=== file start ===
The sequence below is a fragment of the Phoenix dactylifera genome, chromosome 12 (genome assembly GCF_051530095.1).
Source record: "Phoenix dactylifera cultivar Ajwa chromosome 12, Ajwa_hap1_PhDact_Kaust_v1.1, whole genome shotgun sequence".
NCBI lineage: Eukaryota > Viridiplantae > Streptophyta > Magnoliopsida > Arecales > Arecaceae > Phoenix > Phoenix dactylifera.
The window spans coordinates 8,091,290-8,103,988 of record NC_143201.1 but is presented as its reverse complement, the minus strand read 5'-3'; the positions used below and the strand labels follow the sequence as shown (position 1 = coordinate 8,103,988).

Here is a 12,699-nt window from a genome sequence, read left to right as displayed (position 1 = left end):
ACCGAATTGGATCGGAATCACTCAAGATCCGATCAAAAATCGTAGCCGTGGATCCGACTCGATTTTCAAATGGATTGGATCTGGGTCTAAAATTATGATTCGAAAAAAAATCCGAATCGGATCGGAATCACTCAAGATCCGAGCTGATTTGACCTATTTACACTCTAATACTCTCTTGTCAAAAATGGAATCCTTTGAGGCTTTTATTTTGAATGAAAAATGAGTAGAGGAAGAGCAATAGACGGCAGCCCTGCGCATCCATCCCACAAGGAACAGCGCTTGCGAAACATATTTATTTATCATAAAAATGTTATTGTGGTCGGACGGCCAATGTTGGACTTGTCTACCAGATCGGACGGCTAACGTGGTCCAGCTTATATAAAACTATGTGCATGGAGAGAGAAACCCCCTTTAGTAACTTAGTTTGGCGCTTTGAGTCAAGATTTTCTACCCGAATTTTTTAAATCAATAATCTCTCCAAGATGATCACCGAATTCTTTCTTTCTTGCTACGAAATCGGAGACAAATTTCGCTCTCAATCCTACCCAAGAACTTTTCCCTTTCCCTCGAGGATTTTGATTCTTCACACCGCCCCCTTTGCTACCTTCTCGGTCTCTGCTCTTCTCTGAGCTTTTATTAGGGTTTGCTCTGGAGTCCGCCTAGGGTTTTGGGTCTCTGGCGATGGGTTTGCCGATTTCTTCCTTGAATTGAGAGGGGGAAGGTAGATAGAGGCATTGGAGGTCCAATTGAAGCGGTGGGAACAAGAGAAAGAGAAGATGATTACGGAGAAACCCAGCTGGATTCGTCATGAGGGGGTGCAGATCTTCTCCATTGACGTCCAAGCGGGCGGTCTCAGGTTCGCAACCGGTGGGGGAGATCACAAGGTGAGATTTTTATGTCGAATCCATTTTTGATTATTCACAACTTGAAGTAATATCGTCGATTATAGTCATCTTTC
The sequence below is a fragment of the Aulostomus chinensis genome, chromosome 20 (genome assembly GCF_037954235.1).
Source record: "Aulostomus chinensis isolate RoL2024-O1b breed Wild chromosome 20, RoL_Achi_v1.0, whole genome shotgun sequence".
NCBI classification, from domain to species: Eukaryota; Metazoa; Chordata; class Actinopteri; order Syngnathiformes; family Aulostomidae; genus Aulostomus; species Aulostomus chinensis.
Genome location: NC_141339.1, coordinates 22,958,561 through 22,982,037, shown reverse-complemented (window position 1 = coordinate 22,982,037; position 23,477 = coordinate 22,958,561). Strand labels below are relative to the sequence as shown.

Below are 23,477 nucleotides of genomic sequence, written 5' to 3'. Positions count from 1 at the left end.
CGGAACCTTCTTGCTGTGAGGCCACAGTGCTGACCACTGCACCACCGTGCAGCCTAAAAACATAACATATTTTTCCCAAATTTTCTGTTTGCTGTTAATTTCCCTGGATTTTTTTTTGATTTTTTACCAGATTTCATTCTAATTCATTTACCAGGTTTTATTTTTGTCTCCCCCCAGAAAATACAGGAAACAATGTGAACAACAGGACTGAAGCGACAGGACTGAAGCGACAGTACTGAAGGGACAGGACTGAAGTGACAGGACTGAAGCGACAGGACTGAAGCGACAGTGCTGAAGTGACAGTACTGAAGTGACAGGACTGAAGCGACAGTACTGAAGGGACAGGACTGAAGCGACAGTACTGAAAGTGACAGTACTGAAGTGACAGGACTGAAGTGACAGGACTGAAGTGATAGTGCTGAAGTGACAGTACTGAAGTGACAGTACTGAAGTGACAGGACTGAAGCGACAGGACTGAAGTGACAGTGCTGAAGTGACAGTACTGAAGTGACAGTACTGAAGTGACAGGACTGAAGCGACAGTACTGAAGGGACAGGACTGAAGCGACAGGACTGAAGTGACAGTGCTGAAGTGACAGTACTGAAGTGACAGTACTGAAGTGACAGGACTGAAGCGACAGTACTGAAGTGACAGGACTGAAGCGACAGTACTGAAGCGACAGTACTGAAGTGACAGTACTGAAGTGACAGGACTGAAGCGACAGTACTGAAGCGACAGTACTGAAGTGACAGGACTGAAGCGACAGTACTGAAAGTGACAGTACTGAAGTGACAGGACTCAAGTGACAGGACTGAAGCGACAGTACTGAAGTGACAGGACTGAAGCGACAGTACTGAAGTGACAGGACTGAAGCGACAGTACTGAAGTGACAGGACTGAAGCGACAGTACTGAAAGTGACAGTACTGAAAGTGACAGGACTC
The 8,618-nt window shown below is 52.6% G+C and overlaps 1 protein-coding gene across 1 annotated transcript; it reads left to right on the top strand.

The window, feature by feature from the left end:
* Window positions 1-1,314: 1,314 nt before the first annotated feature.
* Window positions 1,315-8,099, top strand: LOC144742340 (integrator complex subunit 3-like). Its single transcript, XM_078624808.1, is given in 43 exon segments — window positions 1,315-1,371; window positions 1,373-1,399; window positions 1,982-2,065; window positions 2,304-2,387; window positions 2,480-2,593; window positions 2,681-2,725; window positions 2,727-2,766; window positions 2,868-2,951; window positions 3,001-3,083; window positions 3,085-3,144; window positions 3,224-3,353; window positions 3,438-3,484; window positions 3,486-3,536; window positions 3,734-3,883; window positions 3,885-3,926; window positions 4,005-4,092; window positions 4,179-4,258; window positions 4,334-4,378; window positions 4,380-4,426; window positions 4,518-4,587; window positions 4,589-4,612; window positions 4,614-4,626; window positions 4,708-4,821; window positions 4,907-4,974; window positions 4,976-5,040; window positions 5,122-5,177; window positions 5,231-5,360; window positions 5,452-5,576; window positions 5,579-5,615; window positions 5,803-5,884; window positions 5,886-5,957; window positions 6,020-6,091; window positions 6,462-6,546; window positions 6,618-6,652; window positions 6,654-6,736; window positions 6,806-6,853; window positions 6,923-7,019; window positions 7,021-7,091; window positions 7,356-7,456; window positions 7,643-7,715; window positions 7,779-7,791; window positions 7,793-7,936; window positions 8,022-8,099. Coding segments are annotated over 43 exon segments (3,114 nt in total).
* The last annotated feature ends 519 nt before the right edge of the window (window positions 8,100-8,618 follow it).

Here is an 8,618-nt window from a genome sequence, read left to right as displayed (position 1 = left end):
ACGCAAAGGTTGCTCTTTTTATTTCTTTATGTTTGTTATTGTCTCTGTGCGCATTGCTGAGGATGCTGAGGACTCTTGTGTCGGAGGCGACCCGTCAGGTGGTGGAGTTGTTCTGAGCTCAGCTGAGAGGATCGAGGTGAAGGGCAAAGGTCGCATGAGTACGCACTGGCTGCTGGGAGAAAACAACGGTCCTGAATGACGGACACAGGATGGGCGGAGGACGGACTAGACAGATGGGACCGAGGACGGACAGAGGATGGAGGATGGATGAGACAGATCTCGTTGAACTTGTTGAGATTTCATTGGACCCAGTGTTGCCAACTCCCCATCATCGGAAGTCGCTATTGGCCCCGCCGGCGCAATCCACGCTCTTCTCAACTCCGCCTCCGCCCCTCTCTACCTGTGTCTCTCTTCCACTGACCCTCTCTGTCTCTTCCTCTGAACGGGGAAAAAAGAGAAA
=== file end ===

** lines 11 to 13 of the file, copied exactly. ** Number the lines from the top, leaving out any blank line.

Below are 23,477 nucleotides of genomic sequence, written 5' to 3'. Positions count from 1 at the left end.
CGGAACCTTCTTGCTGTGAGGCCACAGTGCTGACCACTGCACCACCGTGCAGCCTAAAAACATAACATATTTTTCCCAAATTTTCTGTTTGCTGTTAATTTCCCTGGATTTTTTTTTGATTTTTTACCAGATTTCATTCTAATTCATTTACCAGGTTTTATTTTTGTCTCCCCCCAGAAAATACAGGAAACAATGTGAACAACAGGACTGAAGCGACAGGACTGAAGCGACAGTACTGAAGGGACAGGACTGAAGTGACAGGACTGAAGCGACAGGACTGAAGCGACAGTGCTGAAGTGACAGTACTGAAGTGACAGGACTGAAGCGACAGTACTGAAGGGACAGGACTGAAGCGACAGTACTGAAAGTGACAGTACTGAAGTGACAGGACTGAAGTGACAGGACTGAAGTGATAGTGCTGAAGTGACAGTACTGAAGTGACAGTACTGAAGTGACAGGACTGAAGCGACAGGACTGAAGTGACAGTGCTGAAGTGACAGTACTGAAGTGACAGTACTGAAGTGACAGGACTGAAGCGACAGTACTGAAGGGACAGGACTGAAGCGACAGGACTGAAGTGACAGTGCTGAAGTGACAGTACTGAAGTGACAGTACTGAAGTGACAGGACTGAAGCGACAGTACTGAAGTGACAGGACTGAAGCGACAGTACTGAAGCGACAGTACTGAAGTGACAGTACTGAAGTGACAGGACTGAAGCGACAGTACTGAAGCGACAGTACTGAAGTGACAGGACTGAAGCGACAGTACTGAAAGTGACAGTACTGAAGTGACAGGACTCAAGTGACAGGACTGAAGCGACAGTACTGAAGTGACAGGACTGAAGCGACAGTACTGAAGTGACAGGACTGAAGCGACAGTACTGAAGTGACAGGACTGAAGCGACAGTACTGAAAGTGACAGTACTGAAAGTGACAGGACTC
The 8,618-nt window shown below is 52.6% G+C and overlaps 1 protein-coding gene across 1 annotated transcript; it reads left to right on the top strand.